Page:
The Grammy Brain Trust Has Some Work to Do; Columbia’s
Late Scoring Drive; '13 Marketshare Results; '14 Q1 Preview
With the Grammys under two weeks away, NARAS head Neil Portnow, executive producer Ken Ehrlich and CBS EVP Specials, Music & Live Events Jack Sussman are doing everything possible to put together a great show. But absent from the talent lineup as of now are Justin Timberlake and Jay Z, two of music’s biggest stars, who were snubbed in the major categories, and whose presence on the telecast is crucial in the team’s concerted effort to recover from last year’s ratings slump. CBS is in year two of a 10-year deal to televise the Grammys, shelling out a reported $60m annually for the rights—and the show’s ratings derive directly from the wattage of its combined star power. According to Timberlake insiders, JT has turned down the invitation to perform and isn’t likely to change his mind.


Ken Ehrlich:
Still two aces short of a full house.

Will the principals be able to lure Beyoncé, the reigning queen of pop culture with a still-growing album that has broken 1.5m in just four weeks—and such a mega-draw that her last tour was red-hot with no new music behind it? Could there possibly be a Mr. and Mrs. Carter moment on the 1/26 telecast? That will happen only if Jay Z is willing to look past the disrespect he was shown by the secret committee with this year’s nominations, who seem to have been afflicted with a bout of collective insanity. Longtime Grammy watchers can’t remember another year like this one, when so many obvious candidates were overlooked in the categories they were expected to dominate.

This is not to say that the show itself is bereft of star appeal. The list starts with Katy Perry, who’s riding a huge single in “Dark Horse,” while her previous smash “Roar” will be heavily included in promos for the Sochi Winter Olympics on NBC. The combined effect of this massive exposure could result in a perfect storm for Perry, with a commensurately massive sales explosion. Another big draw, Lorde (puzzlingly snubbed for Best New Artist), will be making her first major TV appearance. But will the collective appeal of Perry, Lorde, Paul McCartney and Ringo Starr (can we expect an all-star Beatles tribute?), Daft Punk, Taylor Swift, P!nk with Nate Ruess, Robin Thicke, Macklemore & Ryan Lewis, Sara Bareilles, Imagine Dragons (also passed over for a Best New Artist nom), Kendrick Lamar and several other big names be enough to generate a ratings turnaround? Observers are waiting to see what Portnow, Ehrlich and Sussman have up their sleeves as they try to salvage what they’ve long hyped—not inaccurately up to now—as Music’s Biggest Night.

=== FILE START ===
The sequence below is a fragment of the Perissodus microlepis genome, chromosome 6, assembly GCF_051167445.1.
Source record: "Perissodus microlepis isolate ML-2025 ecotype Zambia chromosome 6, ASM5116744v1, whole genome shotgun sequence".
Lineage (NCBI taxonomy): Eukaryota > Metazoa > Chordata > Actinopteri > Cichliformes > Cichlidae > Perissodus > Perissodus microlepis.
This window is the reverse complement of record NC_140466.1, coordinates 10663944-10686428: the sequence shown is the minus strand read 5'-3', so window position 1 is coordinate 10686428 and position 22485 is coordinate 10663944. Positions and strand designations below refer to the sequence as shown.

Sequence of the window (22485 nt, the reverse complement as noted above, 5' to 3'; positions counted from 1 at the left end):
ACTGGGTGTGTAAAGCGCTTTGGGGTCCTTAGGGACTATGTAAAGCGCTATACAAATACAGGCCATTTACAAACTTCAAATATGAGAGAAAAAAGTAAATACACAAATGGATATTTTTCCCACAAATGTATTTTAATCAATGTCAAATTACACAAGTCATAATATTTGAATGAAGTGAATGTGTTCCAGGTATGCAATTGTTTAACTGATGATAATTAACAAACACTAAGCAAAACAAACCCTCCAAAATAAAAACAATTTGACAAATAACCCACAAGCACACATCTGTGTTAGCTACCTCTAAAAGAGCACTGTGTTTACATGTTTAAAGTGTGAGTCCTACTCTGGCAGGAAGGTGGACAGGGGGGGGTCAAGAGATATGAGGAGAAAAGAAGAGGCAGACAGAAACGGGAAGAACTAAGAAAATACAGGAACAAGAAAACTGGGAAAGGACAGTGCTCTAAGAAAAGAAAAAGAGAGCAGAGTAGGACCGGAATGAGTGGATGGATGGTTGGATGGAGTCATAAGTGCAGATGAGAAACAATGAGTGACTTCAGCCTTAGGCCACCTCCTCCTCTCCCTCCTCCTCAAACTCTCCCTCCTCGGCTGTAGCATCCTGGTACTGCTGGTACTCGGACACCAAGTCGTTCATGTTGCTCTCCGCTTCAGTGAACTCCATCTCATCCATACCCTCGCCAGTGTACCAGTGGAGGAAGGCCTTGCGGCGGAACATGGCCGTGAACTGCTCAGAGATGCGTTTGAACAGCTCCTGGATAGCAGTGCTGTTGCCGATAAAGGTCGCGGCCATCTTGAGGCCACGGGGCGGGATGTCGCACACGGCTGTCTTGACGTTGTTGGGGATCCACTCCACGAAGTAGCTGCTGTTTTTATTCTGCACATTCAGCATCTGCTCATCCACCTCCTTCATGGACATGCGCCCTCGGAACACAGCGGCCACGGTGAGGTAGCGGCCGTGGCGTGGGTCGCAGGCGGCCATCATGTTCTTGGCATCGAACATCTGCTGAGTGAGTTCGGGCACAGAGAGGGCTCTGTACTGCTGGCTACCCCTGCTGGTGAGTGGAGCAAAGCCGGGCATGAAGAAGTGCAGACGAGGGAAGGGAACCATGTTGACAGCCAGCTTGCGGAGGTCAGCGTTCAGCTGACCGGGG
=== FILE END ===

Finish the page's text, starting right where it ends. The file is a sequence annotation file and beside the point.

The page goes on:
In a related matter, if CBS is paying $60m for the show and the labels are being made to shell out as much as $500k per performance, wonderers are wondering where all the money is going.


Rob Stringer:
If Manning goes down, he's ready to go in.

There was action aplenty during the final days of the 2013 frontline marketshare battle, as Rob Stringer’s Columbia executed the music biz equivalent of the two-minute drill to perfection, scoring with that spectacular late move from Beyoncé and another strong showing from One Direction (1.2m)—both selling for full price at iTunes, representing a real windfall for Columbia—to finish the year at 8%. This late charge brought Team Stringer to #2 in the final standings, and all signs point to the label owning Q1, with continuing sales on Beyoncé and 1D, along with a new Bruce Springsteen album this week and Foster the People in March, while the soon-to-b-released sophomore album from Broken Bells (whose first sold 420k) and the debut from Glee’s Lea Michele are the wildcards.